vCenter Certificate Automation Tool: Part 1 (Pre-reqs and Config)

For those of you that have installed vSphere 5.1 and tried to use your own trusted SSL certificates, you will probably find the experience extremely tedious, cumbersome, error prone, and vastly harder than any product you’ve used before. Now out is the VMware vCenter Certificate Automation tool v1.0, to make the process somewhat easier.

My 15-part vSphere 5.1 series goes into all of the gory details of the manual replacement process, and closely follows the associated VMware KB articles but in a more understandable format that people seem to appreciate. But, now the process can be made easier and less painful.

So what’s new on the vSphere 5.1 SSL front? Late last week VMware released their first stab at easing the SSL certificate replacement torture in vSphere 5.1 with a basic command line tool which helps automate the process. I covered the announcement here. Since I’m pretty familiar with the pain and suffering vSphere 5.1 certificates has caused me, I wanted to see if this tool would make life easier.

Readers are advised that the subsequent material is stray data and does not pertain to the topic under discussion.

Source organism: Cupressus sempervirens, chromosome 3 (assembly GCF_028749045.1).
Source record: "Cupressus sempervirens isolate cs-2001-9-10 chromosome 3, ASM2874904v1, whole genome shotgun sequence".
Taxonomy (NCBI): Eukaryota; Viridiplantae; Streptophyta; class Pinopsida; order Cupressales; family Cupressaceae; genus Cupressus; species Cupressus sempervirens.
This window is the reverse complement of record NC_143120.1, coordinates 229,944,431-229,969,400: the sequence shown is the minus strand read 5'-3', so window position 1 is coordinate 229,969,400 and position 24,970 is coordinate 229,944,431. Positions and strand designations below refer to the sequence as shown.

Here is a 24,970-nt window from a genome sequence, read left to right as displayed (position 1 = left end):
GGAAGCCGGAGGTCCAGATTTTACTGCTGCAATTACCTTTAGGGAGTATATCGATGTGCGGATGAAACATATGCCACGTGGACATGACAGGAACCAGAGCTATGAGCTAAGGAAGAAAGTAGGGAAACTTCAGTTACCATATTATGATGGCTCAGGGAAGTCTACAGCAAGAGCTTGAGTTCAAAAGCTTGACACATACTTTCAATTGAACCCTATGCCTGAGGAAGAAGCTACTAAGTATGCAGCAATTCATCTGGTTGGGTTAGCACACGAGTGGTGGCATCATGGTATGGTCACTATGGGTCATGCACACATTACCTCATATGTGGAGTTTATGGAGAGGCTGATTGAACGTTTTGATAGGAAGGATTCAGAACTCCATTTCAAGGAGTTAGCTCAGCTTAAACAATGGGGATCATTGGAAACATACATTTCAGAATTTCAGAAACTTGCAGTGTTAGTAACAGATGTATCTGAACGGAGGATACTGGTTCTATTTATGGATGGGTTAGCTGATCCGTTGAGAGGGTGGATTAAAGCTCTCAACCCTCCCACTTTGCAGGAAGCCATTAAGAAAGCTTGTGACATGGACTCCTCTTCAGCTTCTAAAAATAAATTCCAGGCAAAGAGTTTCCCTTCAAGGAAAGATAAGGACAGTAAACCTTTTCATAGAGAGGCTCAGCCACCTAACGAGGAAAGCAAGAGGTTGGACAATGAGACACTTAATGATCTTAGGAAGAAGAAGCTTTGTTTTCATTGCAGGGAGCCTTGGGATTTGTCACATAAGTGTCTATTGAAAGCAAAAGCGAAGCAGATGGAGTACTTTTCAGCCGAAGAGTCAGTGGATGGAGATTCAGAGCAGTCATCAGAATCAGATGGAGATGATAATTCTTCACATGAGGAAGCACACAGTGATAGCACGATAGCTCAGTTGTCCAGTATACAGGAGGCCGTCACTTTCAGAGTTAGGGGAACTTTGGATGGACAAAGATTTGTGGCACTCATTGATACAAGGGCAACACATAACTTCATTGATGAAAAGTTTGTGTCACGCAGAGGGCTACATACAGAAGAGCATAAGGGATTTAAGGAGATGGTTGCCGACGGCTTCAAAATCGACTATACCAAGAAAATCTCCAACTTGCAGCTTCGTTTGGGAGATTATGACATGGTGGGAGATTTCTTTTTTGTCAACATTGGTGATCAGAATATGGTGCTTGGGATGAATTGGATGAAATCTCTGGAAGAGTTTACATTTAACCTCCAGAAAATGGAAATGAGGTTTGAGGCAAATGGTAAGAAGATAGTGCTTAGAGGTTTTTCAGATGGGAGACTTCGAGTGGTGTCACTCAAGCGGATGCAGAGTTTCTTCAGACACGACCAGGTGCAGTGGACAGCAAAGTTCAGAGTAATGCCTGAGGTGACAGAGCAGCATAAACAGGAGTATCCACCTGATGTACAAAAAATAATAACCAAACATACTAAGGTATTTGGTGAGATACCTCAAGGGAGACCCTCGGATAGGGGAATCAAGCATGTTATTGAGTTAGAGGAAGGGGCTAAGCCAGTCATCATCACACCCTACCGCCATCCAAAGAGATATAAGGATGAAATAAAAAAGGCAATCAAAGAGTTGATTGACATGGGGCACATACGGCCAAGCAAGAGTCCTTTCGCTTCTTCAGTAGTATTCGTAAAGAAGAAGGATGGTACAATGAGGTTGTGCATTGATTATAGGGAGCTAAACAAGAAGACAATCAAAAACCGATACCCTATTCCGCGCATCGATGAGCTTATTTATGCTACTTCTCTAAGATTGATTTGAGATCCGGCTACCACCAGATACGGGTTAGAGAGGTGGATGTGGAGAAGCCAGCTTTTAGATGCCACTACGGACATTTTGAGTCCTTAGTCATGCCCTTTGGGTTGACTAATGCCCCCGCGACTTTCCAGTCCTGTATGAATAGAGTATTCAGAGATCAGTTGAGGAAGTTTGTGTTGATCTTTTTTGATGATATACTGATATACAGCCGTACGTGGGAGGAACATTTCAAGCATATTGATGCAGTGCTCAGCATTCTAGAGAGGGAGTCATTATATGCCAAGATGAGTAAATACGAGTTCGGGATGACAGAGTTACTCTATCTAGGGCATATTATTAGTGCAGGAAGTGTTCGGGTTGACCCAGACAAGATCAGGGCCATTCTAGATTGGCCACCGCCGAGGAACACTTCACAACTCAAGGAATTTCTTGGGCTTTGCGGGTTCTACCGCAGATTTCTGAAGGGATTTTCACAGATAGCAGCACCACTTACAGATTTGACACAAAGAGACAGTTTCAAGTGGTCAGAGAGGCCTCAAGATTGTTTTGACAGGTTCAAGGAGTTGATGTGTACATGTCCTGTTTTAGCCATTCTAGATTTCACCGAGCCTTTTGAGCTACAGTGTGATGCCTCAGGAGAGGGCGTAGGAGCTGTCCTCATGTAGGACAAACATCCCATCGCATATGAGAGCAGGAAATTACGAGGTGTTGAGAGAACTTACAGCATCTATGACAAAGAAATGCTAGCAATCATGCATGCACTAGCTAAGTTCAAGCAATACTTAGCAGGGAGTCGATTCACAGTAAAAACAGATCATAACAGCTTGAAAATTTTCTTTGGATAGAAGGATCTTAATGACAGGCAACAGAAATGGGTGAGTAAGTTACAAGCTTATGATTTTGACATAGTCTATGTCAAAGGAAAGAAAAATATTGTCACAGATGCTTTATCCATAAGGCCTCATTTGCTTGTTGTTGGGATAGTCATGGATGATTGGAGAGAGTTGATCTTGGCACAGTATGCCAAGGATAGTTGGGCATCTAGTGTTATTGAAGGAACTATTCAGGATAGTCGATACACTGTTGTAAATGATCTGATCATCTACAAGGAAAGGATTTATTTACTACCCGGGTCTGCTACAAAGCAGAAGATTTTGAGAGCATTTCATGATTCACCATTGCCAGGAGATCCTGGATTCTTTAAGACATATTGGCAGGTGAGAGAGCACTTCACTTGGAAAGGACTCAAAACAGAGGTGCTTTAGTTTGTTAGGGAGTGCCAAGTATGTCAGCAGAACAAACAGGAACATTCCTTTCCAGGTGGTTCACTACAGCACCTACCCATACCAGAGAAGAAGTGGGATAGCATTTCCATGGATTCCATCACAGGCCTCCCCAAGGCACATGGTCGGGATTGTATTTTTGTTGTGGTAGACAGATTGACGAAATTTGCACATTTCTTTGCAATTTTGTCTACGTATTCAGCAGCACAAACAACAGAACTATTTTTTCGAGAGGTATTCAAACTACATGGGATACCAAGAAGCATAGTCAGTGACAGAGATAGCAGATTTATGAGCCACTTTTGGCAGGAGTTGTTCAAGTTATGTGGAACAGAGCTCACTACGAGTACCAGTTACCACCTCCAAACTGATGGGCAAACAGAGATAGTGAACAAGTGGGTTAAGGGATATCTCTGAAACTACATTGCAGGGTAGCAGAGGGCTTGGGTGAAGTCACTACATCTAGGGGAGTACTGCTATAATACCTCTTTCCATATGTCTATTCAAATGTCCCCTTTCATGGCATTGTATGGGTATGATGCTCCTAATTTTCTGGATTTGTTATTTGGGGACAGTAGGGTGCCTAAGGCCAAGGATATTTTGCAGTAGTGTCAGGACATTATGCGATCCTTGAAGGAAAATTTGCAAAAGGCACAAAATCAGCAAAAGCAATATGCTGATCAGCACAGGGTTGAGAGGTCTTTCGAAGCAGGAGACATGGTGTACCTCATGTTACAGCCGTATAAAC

Since the process is a bit long and only semi-automated, I’ve broken down the process into a series of posts:

Part 2 (SSO and Inventory)
Part 3 (vCenter and Orchestrator)
Part 4 (Web client and Log Browser)

UPDATE 5/18/2013: I’ve included some certificate and chain.pem validation steps. The certificate tool is very picky about the formatting and contents of the chain.pem files. If you get the certs in the wrong order or have too many certs, the tool produces cryptic error messages. I strongly urge you validate your certificates and chain.pem files or you may be opening a support case with VMware.

Before you begin this process, you MUST read through all of the limitations (“Known Issues”) of the v1.0 tool. The list is pretty extensive, and there was one biggie that jumped out at me. If during the vCenter VUM installer you elect to use the server FQDN instead of the IP address (which I would argue is a best practice), then you can’t use this tool to replace the VUM certificate. Really? Ouch. The tool also doesn’t help you generate any of the certificates, or a new requirement of certificate chain files for each of the seven services. So you still have a lot of pre-work to get to the point of even trying to use the tool. This is not a fully automated end-to-end tool that is wizard driven, which we desperately need.